I like your choice for chisels and economical use of planes especially the use of a small rebate plane and additional fence movements to achieve a wider channel.
          In the absence of a vice I would probably add a some of ‘F’ clamps
          two large 300mm and two small 150mm. Larger clamps for jointing boards could be made up from timber using blocks and wedges to apply preasure to the jointed boards, a pin applied through a small block and the centre board into the clamp beam would stop the boards rising under preasure.

  4. Great podcast! I enjoy (and envy) your knowledge and how your present it. Also I like the way you’ve got your chest tills organized and set up.

    I noticed you included some small drill bits, but suspect they will not work in your brace. Either way, I think a hand drill with a three jaw chuck would be a good addition to the traveling chest.

    Thanks for another informative video.

    • Yeah, I included the small bits as a point of discussion, but not the hand drill that they fit. I actually did that for a reason, but it was lost in the presentation because I never mentioned anything about it.

      One of my braces does actually hold larger twist bits. But that’s not really my reason for not including the hand drill. In truth, I’d really prefer a set of gimlet bits for my brace. I have a hand drill to use with the twist bits, but it’s not one of my favorite tools. Once I find a good set of gimlet bits for my brace, the hand drill will be passed down to my daughters. I much prefer the gimlet bits I’ve used to the hand drill.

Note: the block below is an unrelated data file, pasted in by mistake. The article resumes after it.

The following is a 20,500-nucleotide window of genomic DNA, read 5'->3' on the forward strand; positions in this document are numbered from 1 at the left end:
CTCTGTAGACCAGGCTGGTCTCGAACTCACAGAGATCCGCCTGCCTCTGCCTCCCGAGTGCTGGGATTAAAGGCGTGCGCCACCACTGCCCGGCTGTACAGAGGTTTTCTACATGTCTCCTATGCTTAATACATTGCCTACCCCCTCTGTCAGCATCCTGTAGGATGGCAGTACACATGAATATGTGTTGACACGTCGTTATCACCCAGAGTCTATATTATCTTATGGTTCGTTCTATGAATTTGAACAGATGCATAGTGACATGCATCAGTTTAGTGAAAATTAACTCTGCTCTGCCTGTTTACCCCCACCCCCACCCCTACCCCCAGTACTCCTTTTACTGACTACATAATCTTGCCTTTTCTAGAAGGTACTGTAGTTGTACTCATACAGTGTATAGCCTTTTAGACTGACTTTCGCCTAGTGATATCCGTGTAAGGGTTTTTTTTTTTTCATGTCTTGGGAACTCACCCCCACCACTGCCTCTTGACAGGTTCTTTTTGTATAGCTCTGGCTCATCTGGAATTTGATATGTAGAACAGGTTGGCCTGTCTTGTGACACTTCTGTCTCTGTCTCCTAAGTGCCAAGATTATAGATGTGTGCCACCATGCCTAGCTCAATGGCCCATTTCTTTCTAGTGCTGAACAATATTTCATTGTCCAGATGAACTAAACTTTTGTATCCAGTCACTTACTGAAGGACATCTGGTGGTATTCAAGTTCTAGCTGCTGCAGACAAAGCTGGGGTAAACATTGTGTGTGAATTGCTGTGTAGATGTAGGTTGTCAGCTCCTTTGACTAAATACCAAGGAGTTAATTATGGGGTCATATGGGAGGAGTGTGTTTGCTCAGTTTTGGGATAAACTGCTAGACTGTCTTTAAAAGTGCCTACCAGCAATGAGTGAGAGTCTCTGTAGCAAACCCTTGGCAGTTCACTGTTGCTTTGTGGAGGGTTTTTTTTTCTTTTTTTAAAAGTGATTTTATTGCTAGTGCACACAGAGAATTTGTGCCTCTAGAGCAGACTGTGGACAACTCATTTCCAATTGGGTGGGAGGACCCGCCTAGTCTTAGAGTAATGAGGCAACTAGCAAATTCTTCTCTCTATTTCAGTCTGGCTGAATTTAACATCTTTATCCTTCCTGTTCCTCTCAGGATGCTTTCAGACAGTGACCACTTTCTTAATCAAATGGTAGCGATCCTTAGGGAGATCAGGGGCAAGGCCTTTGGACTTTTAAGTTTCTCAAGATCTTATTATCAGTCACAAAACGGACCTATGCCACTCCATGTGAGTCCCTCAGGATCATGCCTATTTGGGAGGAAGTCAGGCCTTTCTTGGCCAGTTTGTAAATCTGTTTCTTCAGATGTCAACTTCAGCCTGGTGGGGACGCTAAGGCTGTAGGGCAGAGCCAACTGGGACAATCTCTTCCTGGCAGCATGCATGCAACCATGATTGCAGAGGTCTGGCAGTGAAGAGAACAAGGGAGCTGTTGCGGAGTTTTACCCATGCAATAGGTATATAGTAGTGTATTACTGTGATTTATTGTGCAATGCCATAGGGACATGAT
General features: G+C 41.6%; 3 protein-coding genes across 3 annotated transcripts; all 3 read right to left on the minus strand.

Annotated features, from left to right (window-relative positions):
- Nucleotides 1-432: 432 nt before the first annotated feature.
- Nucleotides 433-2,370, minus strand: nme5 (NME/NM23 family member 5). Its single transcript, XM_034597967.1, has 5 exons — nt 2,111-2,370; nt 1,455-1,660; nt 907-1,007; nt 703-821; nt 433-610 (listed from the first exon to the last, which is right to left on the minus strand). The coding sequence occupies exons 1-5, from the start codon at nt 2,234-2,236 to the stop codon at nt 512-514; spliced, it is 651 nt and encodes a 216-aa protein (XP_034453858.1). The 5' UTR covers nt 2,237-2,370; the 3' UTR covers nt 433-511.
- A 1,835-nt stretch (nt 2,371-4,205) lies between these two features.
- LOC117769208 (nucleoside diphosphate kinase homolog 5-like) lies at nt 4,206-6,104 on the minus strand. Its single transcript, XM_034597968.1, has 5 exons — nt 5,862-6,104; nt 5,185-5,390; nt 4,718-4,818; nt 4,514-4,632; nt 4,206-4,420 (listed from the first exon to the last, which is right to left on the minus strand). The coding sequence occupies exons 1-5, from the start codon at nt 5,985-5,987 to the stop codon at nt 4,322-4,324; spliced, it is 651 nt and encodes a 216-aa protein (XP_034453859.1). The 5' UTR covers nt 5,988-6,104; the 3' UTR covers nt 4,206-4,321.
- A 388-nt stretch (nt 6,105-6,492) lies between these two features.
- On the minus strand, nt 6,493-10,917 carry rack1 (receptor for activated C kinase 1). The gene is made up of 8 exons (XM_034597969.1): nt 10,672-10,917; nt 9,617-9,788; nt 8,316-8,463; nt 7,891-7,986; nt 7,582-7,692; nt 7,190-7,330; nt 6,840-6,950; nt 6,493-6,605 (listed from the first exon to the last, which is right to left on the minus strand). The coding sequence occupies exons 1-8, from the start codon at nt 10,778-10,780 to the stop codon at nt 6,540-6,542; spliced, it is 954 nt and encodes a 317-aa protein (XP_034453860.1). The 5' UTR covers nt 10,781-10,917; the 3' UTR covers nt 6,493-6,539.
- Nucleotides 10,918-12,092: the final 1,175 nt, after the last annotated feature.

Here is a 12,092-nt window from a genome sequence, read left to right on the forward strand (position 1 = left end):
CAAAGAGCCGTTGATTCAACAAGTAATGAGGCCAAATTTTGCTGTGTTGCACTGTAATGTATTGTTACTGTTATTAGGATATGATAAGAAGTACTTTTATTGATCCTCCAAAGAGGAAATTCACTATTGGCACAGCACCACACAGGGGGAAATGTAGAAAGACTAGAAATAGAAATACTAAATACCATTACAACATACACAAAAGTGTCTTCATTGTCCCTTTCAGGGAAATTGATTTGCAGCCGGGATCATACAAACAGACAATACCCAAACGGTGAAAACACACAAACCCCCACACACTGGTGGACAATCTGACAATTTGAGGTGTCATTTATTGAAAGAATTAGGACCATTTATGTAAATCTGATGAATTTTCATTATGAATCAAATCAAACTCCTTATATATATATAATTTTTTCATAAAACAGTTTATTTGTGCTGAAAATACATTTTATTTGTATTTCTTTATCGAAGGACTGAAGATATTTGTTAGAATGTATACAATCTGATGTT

In the case of not having gimlet or twist bits to fit a brace though, a hand drill (or a set of hand gimlets) would definitely be needed.

  5. Bob – a great look into your travelling toolchest.
    There’s one more thing that I use on every project, and that’s clamps. Although it might be hard packing any long ones, a few short ones go a long way.

    • Honestly, I don’t really use clamps much, at least not for assembly. I use a couple of hand screws for work holding, and I use the holdfasts on my bench, but for assembly, I simply rely on good fitting joinery. Good fitting dovetails need no clamps, and M&T joints get pegged. Other than that, a few nails can work wonders, and avoid the need for heavy, bulky clamps.

  6. Bob,
    Great job with the podcast. As a suggestion, to save space and weight perhaps Caleb could replace the panel saws with a frame saw. Highland Hardware sells a full size frame saw with an all-purpose, impulse hardened blade with a Japanese tooth pattern. If the price of the frame is too high, the blade is available separately for less than $60. It is not too difficult to construct a frame. They also have other less expensive frame saw blades that the user can resharpen. I know a lot of people don’t care for frame saws, but after you get used to their idiosynchronies, they are very effective. I use mine for all manner stock breakdown in softwood and hard. I also have a smaller one that I use for ripping tenon cheeks. Combine the framesaws with a crosscut tenon, and dovetail saw, and you have a complete saw kit.

  7. A great selection of tools. Without clamps, wouldn’t you want a dowel plate and maybe a drawbore pin for the M&Ts? Though perhaps I missed them in the video. I agree that having a dedicated fore and try plane is worth the weight. I do a lot of rough stock prep by hand (w/ metal planes) and my fore plane gets a workout. And often after the try plane work, the panel is almost ready for finish, with only a pass or two with the smoother.

    Another nice thing I see is that with this size tool chest and tool kit–he would have a chance to get some local tools as the need arises.